Format

Send to

Choose Destination
Cell Metab. 2018 Oct 2;28(4):656-666.e1. doi: 10.1016/j.cmet.2018.06.019. Epub 2018 Jul 12.

CalR: A Web-Based Analysis Tool for Indirect Calorimetry Experiments.

Author information

1
Division of Endocrinology, Diabetes and Hypertension, Brigham and Women's Hospital, and Harvard Medical School, Boston, MA 02115, USA.
2
Springbok LLC, Boston, MA 02109, USA.
3
Division of Gastroenterology & Hepatology, Weill Cornell Medical College, New York, NY 10065, USA.
4
Department of Molecular Physiology and Biophysics, Vanderbilt University, Nashville, TN 37212, USA.
5
Division of Endocrinology, Diabetes and Hypertension, Brigham and Women's Hospital, and Harvard Medical School, Boston, MA 02115, USA. Electronic address: abanks@bwh.harvard.edu.

Abstract

We report a web-based tool for analysis of experiments using indirect calorimetry to measure physiological energy balance. CalR simplifies the process to import raw data files, generate plots, and determine the most appropriate statistical tests for interpretation. Analysis using the generalized linear model (which includes ANOVA and ANCOVA) allows for flexibility in interpreting diverse experimental designs, including those of obesity and thermogenesis. Users also may produce standardized output files for an experiment that can be shared and subsequently re-evaluated using CalR. This framework will provide the transparency necessary to enhance consistency, rigor, and reproducibility. The CalR analysis software will greatly increase the speed and efficiency with which metabolic experiments can be organized, analyzed per accepted norms, and reproduced and will likely become a standard tool for the field. CalR is accessible at https://CalRapp.org/.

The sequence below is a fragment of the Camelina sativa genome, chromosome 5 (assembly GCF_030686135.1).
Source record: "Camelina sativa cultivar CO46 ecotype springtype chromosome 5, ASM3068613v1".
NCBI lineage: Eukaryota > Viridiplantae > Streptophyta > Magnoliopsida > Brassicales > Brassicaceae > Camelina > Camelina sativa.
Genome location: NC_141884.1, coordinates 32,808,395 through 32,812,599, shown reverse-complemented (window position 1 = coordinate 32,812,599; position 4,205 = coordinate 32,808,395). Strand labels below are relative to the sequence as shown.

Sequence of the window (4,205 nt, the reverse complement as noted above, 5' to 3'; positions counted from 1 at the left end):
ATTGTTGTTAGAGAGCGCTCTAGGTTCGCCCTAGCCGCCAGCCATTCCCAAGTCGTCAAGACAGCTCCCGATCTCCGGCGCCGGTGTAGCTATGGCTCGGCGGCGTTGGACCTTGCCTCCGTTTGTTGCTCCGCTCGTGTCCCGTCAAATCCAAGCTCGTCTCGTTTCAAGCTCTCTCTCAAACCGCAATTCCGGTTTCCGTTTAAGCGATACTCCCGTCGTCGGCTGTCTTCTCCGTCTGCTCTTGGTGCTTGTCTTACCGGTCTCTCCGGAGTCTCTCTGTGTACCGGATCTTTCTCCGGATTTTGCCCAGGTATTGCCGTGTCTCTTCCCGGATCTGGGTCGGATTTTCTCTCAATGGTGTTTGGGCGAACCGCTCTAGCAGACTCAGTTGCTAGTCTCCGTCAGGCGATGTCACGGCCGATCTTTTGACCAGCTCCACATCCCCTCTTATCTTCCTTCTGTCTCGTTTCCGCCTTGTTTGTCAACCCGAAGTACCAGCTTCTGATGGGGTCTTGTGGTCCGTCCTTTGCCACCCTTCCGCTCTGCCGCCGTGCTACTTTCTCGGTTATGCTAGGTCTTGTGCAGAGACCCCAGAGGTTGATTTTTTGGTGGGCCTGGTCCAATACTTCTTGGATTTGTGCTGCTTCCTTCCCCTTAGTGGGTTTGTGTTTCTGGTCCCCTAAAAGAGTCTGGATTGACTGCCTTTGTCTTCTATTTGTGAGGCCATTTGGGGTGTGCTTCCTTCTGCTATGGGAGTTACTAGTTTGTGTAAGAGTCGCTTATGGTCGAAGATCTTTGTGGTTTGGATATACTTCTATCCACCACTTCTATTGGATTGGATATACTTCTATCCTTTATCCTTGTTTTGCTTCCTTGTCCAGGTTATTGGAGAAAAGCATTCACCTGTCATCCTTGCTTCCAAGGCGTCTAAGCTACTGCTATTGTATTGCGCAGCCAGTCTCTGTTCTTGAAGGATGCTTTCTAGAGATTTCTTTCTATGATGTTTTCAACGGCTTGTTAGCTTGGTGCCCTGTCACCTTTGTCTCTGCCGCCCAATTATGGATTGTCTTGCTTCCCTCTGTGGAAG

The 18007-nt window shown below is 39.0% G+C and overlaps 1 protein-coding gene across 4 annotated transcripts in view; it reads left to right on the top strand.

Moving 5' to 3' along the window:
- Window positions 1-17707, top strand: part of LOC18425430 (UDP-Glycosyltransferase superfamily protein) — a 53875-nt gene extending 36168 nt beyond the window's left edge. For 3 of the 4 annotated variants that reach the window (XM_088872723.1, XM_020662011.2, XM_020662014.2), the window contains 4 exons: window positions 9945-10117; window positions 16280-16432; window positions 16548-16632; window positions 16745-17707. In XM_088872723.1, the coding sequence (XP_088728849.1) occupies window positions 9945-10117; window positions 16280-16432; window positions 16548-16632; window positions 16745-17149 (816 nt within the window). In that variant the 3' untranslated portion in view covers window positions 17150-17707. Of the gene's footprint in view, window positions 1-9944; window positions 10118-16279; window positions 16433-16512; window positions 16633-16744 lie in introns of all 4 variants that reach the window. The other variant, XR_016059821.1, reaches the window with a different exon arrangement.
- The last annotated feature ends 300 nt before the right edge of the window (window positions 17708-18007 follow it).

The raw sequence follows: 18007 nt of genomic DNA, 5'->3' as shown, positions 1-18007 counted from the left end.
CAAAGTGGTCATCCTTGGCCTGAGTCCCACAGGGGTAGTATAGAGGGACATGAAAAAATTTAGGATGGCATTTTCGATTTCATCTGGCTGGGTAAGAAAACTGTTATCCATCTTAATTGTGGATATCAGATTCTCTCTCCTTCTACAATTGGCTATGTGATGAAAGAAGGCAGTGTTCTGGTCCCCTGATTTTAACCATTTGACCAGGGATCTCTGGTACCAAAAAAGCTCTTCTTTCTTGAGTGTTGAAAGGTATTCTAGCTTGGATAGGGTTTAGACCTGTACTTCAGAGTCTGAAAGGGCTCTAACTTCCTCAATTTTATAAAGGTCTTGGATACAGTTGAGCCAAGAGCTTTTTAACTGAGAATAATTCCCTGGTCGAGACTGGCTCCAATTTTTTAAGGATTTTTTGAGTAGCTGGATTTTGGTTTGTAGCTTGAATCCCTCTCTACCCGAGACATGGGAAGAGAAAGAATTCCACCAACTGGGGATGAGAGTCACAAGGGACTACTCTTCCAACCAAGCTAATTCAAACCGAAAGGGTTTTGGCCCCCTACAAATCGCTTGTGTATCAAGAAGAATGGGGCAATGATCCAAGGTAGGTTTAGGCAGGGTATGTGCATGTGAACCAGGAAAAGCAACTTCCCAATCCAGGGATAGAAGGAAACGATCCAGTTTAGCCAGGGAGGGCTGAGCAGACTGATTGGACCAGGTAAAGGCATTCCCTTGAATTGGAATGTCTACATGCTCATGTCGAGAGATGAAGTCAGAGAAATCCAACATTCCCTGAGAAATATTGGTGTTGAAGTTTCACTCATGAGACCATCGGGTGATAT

KEYWORDS:

ANCOVA; CLAMS; biostatistics; energy balance; energy expenditure; food intake; indirect calorimetry; metabolic phenotyping; metabolism; reproducibility

PMID:
30017358
PMCID:
PMC6170709
[Available on 2019-10-02]
DOI:
10.1016/j.cmet.2018.06.019

Supplemental Content

Full text links

Icon for Elsevier Science
Loading ...
Support Center